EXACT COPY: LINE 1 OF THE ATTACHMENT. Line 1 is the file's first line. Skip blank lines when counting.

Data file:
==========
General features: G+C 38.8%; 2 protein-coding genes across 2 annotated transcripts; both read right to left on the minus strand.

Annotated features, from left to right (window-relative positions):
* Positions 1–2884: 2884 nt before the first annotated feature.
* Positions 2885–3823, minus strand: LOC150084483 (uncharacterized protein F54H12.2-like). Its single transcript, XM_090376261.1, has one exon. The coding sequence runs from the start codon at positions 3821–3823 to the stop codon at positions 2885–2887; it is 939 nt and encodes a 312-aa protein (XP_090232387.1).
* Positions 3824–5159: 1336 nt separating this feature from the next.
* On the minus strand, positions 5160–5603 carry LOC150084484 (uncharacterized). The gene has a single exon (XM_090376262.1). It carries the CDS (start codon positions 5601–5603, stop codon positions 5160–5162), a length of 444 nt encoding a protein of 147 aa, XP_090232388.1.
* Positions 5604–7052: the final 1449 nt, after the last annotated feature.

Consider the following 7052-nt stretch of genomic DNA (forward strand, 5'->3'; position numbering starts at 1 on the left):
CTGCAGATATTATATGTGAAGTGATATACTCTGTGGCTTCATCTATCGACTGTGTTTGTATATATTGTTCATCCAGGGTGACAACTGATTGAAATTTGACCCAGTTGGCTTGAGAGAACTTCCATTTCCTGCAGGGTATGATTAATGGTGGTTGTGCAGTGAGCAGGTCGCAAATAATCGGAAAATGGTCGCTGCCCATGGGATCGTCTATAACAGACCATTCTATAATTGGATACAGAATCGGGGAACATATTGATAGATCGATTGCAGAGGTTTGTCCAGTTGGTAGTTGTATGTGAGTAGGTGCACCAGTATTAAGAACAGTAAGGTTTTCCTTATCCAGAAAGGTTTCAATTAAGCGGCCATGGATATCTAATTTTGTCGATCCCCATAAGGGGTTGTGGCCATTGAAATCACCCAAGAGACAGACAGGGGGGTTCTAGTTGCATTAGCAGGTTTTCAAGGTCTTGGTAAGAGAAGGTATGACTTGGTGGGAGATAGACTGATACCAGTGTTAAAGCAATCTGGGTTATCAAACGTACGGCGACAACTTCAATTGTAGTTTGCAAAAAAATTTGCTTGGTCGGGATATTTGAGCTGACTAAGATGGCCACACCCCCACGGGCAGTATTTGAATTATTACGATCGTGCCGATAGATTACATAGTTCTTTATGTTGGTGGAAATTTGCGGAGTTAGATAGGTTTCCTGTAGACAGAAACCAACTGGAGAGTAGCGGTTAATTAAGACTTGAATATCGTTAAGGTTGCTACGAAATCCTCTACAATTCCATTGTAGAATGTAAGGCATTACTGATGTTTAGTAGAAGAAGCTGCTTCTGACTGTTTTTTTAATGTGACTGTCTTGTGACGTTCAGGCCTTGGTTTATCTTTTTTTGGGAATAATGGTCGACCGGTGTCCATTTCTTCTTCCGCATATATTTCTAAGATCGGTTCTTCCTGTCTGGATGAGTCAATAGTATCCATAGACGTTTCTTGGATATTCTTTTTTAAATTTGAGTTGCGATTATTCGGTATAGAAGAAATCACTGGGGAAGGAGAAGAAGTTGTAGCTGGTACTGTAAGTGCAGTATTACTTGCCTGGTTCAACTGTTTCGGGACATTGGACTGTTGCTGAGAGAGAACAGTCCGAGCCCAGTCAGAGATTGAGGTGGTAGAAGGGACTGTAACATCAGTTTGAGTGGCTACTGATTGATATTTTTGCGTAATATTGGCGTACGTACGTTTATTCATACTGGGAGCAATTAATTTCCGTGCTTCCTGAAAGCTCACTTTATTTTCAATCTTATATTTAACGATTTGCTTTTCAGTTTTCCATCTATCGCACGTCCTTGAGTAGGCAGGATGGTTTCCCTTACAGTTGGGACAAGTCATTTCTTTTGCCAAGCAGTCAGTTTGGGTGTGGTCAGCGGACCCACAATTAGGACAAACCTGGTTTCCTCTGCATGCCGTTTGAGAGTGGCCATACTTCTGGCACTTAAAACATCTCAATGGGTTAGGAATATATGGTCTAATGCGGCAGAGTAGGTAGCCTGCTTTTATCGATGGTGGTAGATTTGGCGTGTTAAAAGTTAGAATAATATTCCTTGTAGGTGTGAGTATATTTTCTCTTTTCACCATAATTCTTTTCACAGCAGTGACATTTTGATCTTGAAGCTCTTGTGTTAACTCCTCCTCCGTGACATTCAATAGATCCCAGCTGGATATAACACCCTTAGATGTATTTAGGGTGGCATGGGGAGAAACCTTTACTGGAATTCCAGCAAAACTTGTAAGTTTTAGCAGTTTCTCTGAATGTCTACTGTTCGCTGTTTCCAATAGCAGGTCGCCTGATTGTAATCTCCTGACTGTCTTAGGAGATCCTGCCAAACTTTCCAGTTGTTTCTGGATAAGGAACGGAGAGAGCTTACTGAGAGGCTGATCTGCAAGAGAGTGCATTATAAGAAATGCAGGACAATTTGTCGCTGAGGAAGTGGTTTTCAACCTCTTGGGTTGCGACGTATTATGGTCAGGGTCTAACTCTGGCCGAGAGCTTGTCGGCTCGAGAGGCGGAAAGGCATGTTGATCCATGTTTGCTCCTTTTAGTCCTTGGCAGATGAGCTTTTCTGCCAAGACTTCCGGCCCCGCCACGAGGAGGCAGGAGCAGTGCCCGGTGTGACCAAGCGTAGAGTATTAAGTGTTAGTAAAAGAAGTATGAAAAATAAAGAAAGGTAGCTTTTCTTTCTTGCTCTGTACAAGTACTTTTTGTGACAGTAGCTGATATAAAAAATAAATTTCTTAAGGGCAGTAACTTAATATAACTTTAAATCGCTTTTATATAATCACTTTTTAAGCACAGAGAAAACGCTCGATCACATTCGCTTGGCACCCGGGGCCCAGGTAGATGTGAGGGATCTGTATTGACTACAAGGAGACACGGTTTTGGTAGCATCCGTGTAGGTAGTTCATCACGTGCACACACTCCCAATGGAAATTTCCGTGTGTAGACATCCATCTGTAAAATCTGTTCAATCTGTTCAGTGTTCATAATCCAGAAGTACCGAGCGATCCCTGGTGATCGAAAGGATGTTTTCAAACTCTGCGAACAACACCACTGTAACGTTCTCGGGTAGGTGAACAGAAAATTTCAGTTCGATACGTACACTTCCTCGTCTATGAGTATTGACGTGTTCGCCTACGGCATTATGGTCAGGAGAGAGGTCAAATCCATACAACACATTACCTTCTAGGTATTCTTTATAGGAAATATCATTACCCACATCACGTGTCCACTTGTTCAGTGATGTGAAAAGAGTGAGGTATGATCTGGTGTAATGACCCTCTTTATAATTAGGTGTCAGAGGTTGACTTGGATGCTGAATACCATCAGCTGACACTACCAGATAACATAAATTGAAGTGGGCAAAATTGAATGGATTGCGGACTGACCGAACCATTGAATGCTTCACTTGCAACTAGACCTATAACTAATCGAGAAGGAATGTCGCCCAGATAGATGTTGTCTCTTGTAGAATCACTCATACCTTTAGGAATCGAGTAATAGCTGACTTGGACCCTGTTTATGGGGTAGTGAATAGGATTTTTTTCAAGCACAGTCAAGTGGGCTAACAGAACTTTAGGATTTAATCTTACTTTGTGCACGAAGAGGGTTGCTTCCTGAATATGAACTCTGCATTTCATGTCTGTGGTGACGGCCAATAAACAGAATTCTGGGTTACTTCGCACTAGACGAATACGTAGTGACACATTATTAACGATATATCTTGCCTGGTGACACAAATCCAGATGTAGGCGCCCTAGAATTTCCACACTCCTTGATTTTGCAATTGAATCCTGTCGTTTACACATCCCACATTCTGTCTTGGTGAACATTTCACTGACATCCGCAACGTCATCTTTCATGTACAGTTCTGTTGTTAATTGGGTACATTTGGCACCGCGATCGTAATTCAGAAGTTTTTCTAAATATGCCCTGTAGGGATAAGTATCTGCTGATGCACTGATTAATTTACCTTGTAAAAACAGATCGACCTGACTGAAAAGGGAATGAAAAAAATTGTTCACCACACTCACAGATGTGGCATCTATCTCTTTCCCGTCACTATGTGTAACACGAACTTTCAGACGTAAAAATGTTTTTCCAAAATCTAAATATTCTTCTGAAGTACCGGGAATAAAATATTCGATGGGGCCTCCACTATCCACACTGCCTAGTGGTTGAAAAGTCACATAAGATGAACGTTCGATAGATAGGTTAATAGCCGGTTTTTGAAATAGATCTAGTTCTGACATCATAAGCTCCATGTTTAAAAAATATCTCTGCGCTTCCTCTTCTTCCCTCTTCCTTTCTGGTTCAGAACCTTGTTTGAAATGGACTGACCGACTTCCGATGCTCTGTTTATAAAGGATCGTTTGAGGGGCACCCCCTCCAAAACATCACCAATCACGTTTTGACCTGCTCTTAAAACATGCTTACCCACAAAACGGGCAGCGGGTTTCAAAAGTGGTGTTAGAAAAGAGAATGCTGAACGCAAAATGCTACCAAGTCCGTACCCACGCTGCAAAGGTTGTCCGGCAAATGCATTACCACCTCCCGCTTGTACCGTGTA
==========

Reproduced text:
General features: G+C 38.8%; 2 protein-coding genes across 2 annotated transcripts; both read right to left on the minus strand.